It probably is 1000W for a few microseconds if you put a screwdriver across the decoupling caps in the power supply - maybe that's how?
     
    Last edited: Aug 5, 2012
  20. LJD

    LJD
    Banned

    Joined:
    Jan 3, 2012
    Messages:
    323
    Products Owned:
    0
    Products Wanted:
    0
    Trophy Points:
    18
    Ratings:
    +17
    Cables have been getting away with "B/S" for years so why not speakers ? !
     
  21. xedas

    xedas
    Active Member

    Joined:
    Mar 3, 2012
    Messages:
    95
    Products Owned:
    0
    Products Wanted:
    0
    Trophy Points:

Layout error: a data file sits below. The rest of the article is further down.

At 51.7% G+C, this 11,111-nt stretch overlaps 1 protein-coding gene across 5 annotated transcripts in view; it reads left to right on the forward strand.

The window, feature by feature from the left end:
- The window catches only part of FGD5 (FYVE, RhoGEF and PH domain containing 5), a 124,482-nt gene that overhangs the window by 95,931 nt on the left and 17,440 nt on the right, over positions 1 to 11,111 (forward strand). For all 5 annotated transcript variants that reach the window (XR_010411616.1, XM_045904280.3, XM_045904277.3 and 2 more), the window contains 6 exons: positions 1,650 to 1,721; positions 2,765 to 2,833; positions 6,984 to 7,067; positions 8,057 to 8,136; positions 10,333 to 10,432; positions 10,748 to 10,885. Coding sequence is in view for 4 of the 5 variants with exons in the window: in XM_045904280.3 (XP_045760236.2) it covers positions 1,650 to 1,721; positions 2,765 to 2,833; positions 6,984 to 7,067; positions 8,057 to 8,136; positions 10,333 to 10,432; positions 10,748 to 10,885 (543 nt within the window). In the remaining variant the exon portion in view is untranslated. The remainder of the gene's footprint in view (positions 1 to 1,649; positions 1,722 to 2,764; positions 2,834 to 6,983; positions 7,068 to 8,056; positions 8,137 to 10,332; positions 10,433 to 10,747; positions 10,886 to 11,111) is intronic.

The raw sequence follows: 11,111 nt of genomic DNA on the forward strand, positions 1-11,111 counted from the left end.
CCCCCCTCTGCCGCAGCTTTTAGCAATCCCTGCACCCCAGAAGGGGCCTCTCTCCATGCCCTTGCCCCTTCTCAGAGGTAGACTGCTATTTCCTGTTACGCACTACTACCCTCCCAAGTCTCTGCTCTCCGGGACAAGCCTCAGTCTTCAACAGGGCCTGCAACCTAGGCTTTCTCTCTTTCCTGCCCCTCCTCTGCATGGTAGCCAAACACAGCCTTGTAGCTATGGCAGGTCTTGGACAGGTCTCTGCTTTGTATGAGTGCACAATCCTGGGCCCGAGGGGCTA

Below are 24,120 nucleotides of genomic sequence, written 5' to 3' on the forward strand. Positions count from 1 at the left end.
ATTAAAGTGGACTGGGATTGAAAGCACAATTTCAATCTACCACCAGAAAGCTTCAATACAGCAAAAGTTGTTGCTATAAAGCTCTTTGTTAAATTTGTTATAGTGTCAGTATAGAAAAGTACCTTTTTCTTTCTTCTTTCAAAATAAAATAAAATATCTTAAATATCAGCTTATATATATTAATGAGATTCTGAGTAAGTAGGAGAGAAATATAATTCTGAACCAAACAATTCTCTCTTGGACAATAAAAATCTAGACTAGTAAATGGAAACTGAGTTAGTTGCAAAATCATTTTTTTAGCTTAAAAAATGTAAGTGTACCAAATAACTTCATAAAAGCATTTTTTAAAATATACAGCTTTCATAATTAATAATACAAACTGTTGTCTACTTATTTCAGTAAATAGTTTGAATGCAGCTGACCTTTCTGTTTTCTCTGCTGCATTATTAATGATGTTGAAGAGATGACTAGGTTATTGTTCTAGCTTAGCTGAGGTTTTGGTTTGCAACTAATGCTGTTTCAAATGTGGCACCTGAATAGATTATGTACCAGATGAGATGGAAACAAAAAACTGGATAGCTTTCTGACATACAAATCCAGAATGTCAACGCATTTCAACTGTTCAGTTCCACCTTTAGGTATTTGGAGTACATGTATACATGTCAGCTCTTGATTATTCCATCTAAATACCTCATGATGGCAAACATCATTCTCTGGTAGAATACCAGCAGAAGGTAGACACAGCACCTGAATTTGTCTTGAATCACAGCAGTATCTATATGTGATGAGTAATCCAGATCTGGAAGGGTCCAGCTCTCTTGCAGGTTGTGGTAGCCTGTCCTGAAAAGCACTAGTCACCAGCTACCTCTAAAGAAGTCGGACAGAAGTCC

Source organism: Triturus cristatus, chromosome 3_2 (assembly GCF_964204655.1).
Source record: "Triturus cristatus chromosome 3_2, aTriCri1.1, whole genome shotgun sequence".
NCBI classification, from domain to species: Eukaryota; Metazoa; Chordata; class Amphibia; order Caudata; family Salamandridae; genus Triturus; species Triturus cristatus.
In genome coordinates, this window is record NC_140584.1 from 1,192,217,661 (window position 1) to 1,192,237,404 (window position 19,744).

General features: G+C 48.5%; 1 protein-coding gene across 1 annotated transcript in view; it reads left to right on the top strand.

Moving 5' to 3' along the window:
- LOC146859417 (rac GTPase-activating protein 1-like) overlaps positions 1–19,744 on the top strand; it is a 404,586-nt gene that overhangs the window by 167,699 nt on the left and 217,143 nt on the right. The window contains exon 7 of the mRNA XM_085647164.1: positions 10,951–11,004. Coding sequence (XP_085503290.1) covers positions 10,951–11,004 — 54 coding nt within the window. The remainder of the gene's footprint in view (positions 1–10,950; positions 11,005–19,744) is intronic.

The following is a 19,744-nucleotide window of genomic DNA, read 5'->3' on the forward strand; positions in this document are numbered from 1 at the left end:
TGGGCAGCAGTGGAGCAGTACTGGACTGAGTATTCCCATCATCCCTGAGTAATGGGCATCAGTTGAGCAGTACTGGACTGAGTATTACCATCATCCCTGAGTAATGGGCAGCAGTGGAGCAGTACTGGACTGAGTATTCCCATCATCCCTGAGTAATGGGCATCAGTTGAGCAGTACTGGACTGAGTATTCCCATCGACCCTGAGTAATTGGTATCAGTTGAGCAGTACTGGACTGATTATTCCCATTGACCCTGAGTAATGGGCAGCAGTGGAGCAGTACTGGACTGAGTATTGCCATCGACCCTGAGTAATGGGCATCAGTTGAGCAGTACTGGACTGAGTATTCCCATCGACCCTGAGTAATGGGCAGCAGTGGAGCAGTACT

11
    Ratings:
    +7
    This subject always makes me smile......the guys from marketing advertise the speakers in their max power abilities ....like they were fuses....one more watt and they blow up.

    And then advertise the peak power in two channel mode and multiply it by 6 (5.1 system with passive sub :rolleyes:).

    God help us all
     
  22. discover

    discover
    Well-known Member

    Joined:
    Oct 14, 2008
    Messages:
    2,725
    Products Owned:
    0
    Products Wanted:
    0
    Trophy Points:
    86
    Location:
    Leeds, West Yorkshire
    Ratings:
    +144
    Great thread!
    What about TV Soundbars that have near 200watts RMS? Do these only have one channel or is it the number of speaker drivers the bar has in it?
     
  23. BlueWizard

    BlueWizard
    Distinguished Member

    Joined:
    Jun 19, 2007
    Messages:
    22,335
    Products Owned:
    0
    Products Wanted:
    0
    Trophy Points:
    166
    Ratings:
    +4,209